• Provocations: The Architecture and Design of Heatherwick Studio
    Brooke Hodge
    Nasher Sculpture Center, Dallas
    Sep 13, 2014 to Jan 04, 2015
    Hammer Museum, Los Angeles
    Feb 08, 2015 to May 25, 2015
    Cooper Hewitt, Smithsonian Design Museum, Washington, DC
    Jun 21, 2015 to Oct 26, 2015
    Nasher Sculpture Center

Heatherwick Studio, UK Pavilion, Shanghai World Expo, 2007–10, Shanghai, China. Photo: Iwan Baan.

Provocations: The Architecture and Design of Heatherwick Studio is the first North American retrospective of the work of visionary British architect and designer, Thomas Heatherwick. This groundbreaking exhibition shares the celebrated works and innovative work process of Heatherwick Studio with an entirely new North American audience. Organized by guest curator Brooke Hodge for the Nasher Sculpture Center, the exhibition will open at the Nasher in Dallas, Texas before traveling to the Hammer Museum in Los Angeles and the Cooper Hewitt, Smithsonian Design Museum in New York. This mid-career survey of Heatherwick's work-to-date showcases the process behind the innovative and visually compelling structures designed by Heatherwick Studio, while also illustrating the astonishing range and development of the studio's work and illuminating the studio's unique "problem-solving" approach to design.

Thomas Heatherwick is the founder of Heatherwick Studio, formed in 1994 in London. Notable projects include the Olympic Cauldron for the 2012 Olympic Games, the New Bus for London, and the award-winning UK Pavilion for the Shanghai World Expo in 2010. Heatherwick is an honorary fellow of the Royal Institute of British Architects; a senior research fellow at the Victoria & Albert Museum; and has been awarded honorary doctorates from the Royal College of Art, the University of Dundee, the University of Brighton, Sheffield Hallam University, and the University of Manchester. In 2004, Heatherwick was the youngest practitioner to be appointed a Royal Designer for Industry. He was awarded the Prince Philip Designers Prize in 2006 and the London Design Medal in 2010. In 2013, he was awarded the Critics' Circle Visual Arts and Architecture Award and was appointed Commander of the Order of the British Empire (CBE), for services to the design industry.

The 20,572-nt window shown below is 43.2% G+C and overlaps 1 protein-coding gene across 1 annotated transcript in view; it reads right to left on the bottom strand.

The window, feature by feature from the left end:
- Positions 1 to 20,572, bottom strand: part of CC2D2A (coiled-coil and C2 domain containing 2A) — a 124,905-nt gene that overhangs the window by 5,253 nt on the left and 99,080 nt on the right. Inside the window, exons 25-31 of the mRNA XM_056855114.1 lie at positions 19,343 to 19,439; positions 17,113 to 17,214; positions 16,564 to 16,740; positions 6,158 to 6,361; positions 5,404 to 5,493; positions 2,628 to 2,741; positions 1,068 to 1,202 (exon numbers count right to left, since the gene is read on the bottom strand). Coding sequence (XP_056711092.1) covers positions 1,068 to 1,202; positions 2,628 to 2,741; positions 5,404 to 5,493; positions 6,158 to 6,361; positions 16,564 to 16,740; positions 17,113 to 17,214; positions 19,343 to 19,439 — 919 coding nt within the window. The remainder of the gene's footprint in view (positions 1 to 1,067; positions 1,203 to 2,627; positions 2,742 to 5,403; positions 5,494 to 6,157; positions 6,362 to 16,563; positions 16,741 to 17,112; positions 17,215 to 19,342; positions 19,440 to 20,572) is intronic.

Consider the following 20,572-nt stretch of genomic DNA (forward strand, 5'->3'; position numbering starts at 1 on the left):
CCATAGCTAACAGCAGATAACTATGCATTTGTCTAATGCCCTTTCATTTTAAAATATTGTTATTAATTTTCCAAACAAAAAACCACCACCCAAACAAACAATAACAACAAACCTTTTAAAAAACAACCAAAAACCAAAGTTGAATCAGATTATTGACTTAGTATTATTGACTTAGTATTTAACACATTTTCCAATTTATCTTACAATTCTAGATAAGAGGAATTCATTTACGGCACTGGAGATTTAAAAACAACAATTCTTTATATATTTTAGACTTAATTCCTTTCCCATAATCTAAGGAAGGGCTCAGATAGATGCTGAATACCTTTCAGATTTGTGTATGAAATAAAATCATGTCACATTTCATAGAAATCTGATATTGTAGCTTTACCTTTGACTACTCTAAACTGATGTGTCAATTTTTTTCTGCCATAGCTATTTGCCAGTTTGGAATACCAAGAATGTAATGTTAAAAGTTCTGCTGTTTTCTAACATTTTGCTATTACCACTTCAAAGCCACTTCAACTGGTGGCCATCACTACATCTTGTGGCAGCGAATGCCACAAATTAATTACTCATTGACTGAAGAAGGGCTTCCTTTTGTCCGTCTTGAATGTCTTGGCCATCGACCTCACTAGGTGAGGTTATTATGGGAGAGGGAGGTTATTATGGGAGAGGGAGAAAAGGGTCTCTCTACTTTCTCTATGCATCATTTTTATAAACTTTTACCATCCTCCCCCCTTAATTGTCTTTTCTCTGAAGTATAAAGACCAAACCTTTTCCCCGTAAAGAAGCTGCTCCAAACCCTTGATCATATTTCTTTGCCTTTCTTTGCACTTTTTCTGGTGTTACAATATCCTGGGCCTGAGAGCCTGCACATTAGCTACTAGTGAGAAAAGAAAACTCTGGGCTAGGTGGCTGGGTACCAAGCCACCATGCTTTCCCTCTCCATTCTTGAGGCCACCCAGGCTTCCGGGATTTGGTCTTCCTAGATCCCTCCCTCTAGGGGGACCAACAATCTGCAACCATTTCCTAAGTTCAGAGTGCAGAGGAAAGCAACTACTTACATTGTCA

Established in 1994, Heatherwick Studio is recognized for its work in architecture, urban infrastructure, sculpture, design, and strategic thinking. Today a team of 120 architects, designers, and makers work from a combined studio and workshop in London. In the twenty years of its existence, Heatherwick Studio has worked in many countries, with a wide range of commissioners, and in a variety of regulatory environments. This includes a number of nationally significant projects for the UK, including the award-winning UK Pavilion at the Shanghai World Expo in 2010, the Olympic Cauldron for the 2012 Olympic Games, and the New Bus for London.

Brooke Hodge, curator of the exhibition, is deputy director of Cooper Hewitt, Smithsonian Design Museum. From 2010 to 2014, Hodge was director of exhibitions and publications at the Hammer Museum, Los Angeles. Prior to that, she was curator of architecture and design at the Museum of Contemporary Art, Los Angeles, where she organized major exhibitions on the work of architect Frank Gehry and car designer J Mays, as well as Skin + Bones: Parallel Practices in Fashion and Architecture, which examined the relationship between contemporary fashion and architecture. From 1991 to 2001, Hodge was director of exhibitions and publications at Harvard University's Graduate School of Design, where she also held the positions of adjunct curator of architecture at the Fogg Art Museum and assistant dean of arts programs at the Graduate School of Design, Harvard University. At Harvard, Hodge organized exhibitions of the work of architects and designers, including Gio Ponti, Zaha Hadid, Robert Wilson, and Rei Kawakubo. Hodge holds a master's degree in architectural history from the University of Virginia.